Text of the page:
Break out your hip waders, people. Governor Strickland’s first crack at re-regulating Ohio’s energy industry just hit the legislature as Senate Bill 221, and the B.S. is knee-deep and rising.
The bill’s long, jargon-packed, and hard to understand, which shouldn’t be a surprise to anyone familiar with government’s attempts to extend its tentacles further into our lives. I know that legislation is mind-numbingly boring and makes your eyes glaze over. Believe me, I feel your pain. But if you’re worried about your electricity bill going up and yet you don’t want to experience the joy of rolling blackouts, you need to pay attention to this stuff.
Here’s a change to Section 4928.02 of the Ohio Revised Code that jumped out at me when I skimmed the bill (deleted text is struck through, added text is in boldface type):
Sec. 4928.02. It is the policy of this state to do the following throughout this state
beginning on the starting date of competitive retail electric service:
(A) Ensure the availability to consumers of adequate, reliable, safe, efficient, nondiscriminatory, and reasonably priced retail electric service;
(B) Ensure the availability of unbundled and comparable retail electric service that provides consumers with the supplier, price, terms, conditions, and quality options they elect to meet their respective needs;
(C) Ensure diversity of electricity supplies and suppliers, by giving consumers effective choices over the selection of those supplies and suppliers and by encouraging the development of distributed and small generation facilities;
(D) Encourage innovation and market access for cost-effective
supply- and demand-sideretail electric service including, but not limited to, demand-side management, time-differentiated pricing, and implementation of advanced metering infrastructure;
(E) Encourage cost-effective and efficient access to information regarding the operation of the transmission and distribution systems of electric utilities in order to promote both effective customer choice of retail electric service and the development of performance standards and targets for service quality for all consumers, including annual achievement reports written in plain language;
(F) Recognize the continuing emergence of competitive electricity markets through the development and implementation of flexible regulatory treatment;
(G) Ensure effective competition in the provision of retail electric service by avoiding anticompetitive subsidies flowing from a noncompetitive retail electric service to a competitive retail electric service or to a product or service other than retail electric service, and vice versa;
(H) Ensure retail electric service consumers just and reasonable rates and protection against unreasonable sales practices, market deficiencies, and market power;
(I) Preclude imbalances in knowledge and expertise among parties in a proceeding under this chapter to eliminate any appearance of disproportionate influence by any of those parties;
(J) Ensure that consumers and shareholders share the benefits of, as well as the responsibility for, electric utility investment in facilities supplying retail electric generation service;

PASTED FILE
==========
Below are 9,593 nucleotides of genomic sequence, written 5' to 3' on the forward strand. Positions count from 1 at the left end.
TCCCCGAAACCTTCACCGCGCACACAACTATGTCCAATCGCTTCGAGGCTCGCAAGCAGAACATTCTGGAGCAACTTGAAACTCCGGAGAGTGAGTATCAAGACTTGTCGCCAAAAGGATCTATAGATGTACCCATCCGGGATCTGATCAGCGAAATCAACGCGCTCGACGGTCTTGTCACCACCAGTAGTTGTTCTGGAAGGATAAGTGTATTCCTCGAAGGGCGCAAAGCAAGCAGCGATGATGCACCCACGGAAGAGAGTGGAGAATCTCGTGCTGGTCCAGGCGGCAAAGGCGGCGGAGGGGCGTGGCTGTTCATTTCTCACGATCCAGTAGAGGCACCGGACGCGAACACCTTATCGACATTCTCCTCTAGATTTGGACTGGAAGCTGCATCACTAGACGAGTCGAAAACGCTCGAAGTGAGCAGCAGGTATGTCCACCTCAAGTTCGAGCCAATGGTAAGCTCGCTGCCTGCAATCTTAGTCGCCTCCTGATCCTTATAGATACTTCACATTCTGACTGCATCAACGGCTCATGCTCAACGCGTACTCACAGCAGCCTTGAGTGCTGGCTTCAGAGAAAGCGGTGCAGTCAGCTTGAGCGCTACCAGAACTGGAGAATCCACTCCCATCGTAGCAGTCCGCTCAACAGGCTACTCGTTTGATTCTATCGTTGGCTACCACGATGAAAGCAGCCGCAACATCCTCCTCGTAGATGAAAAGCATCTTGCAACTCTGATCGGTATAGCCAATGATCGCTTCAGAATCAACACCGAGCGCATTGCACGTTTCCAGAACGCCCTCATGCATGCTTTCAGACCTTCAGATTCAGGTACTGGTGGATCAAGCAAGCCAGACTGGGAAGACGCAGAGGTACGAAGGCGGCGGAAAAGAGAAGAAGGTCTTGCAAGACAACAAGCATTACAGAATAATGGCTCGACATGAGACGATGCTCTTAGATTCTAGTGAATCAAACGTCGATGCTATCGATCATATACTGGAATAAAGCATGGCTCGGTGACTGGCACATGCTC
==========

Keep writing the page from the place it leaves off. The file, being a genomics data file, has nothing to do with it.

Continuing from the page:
(K) Provide coherent, transparent means of giving appropriate incentives to technologies that can adapt successfully to potential environmental mandates;
(L) Protect at-risk populations when considering the implementation of any new advanced energy technology;
(M) Encourage implementation of distributed generation across customer classes through regular review and updating of rules governing critical issues such as, but not limited to, interconnection standards, standby charges, and net metering;
(N) Facilitate the state’s effectiveness in the global economy.
What’s that warm and fuzzy bilge in part (H) about “just and reasonable rates”, you ask? Why, that means government-imposed price controls of course. Price controls cause shortages. Are you ready for brownouts?
I have no idea what part (J) is supposed to do. Consumers already benefit from utility company investments in new power generation facilities: they get more power produced more efficiently. As for “sharing responsibility”, consumers do that now by paying their electric bills, which helps to fund capital improvements by utility companies. So what new consumer “benefits” and “responsibilities” are we talking about here?
Parts (K) and (L) look like euphemistic ways of saying to utility companies: “We’ll make it crystal clear that if you don’t appease environmentalist wackos (including government officials), we’ll hurt your business.” Say hello to higher taxes and burdensome new environmental regulations. Such costs would normally be passed on to consumers in the form of higher rates, but with price controls that won’t happen now. Instead, these government-imposed costs will eat into the utility companies’ profits. If there’s no way to recoup the losses by increasing the rates charged to consumers, the power companies can’t provide enough power. Now throw in the other predictable effect of price controls on electricity: artificially high demand for power. What we’ll get is a repeat of California’s blackouts in 2001. Among sentient humans, this is commonly referred to as “a bad thing.”
I don’t understand the jargon in part (M). Can anybody translate it into plain English for me?
This is Ted Strickland’s idea of “improving” the production of electricity in Ohio. God help us.